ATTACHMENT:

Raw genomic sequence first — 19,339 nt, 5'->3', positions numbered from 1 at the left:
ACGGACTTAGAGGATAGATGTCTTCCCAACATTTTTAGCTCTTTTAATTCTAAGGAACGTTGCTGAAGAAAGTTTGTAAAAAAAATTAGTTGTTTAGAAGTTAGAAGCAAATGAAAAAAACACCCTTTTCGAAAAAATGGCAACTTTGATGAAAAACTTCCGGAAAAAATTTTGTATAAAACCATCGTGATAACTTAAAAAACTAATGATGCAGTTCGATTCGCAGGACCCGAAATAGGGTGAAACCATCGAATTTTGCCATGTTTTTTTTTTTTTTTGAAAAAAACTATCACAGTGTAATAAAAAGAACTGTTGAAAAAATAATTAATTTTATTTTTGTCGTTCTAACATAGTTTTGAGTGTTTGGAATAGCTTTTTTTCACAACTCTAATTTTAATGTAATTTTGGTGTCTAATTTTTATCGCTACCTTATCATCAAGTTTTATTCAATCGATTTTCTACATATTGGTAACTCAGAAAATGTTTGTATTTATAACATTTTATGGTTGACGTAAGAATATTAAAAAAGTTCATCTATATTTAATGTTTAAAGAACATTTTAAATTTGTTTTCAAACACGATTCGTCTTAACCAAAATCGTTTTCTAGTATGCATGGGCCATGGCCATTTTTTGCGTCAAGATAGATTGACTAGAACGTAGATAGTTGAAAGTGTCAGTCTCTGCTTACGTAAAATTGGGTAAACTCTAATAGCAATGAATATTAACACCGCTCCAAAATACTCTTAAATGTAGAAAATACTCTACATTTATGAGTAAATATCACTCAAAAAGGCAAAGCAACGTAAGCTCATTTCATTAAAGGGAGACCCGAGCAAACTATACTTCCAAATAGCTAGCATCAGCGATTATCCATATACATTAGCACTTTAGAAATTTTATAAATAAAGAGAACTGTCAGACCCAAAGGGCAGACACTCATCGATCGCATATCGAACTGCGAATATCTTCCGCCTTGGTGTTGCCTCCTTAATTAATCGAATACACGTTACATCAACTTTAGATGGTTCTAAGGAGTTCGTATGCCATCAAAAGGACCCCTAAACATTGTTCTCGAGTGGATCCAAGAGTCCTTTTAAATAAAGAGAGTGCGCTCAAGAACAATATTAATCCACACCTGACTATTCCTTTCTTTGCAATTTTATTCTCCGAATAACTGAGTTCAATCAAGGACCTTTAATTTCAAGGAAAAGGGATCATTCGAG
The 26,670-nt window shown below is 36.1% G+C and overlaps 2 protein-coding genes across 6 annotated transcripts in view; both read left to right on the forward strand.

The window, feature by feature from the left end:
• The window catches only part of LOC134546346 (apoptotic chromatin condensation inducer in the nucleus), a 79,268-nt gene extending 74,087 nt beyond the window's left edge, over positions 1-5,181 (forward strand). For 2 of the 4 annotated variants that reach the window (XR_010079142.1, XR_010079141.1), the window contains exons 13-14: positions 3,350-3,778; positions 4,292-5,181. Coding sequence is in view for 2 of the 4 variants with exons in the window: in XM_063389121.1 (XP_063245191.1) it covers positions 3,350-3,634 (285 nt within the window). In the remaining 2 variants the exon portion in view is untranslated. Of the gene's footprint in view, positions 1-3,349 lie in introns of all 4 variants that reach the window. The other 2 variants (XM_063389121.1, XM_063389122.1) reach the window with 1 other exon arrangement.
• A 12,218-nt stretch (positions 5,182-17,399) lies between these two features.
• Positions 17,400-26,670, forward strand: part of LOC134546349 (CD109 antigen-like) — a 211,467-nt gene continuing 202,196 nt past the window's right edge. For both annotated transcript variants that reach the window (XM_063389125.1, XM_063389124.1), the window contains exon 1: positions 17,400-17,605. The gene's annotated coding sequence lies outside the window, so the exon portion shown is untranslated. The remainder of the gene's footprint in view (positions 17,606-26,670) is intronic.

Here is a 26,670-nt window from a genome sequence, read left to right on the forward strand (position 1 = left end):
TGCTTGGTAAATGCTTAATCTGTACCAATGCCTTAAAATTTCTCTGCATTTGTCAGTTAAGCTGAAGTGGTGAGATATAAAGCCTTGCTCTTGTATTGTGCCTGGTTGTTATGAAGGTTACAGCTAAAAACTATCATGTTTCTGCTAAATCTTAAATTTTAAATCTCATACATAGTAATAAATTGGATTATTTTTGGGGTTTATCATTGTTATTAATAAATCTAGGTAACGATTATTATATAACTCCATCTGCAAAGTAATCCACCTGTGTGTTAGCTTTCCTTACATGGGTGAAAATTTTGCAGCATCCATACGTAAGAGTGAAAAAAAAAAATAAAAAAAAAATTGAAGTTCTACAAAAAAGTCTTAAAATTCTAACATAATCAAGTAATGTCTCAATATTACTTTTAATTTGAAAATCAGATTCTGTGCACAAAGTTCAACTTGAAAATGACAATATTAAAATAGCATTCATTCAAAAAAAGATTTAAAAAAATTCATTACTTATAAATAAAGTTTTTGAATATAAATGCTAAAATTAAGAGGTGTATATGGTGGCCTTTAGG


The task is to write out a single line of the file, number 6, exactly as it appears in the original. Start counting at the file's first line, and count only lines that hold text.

• A 12,218-nt stretch (positions 5,182-17,399) lies between these two features.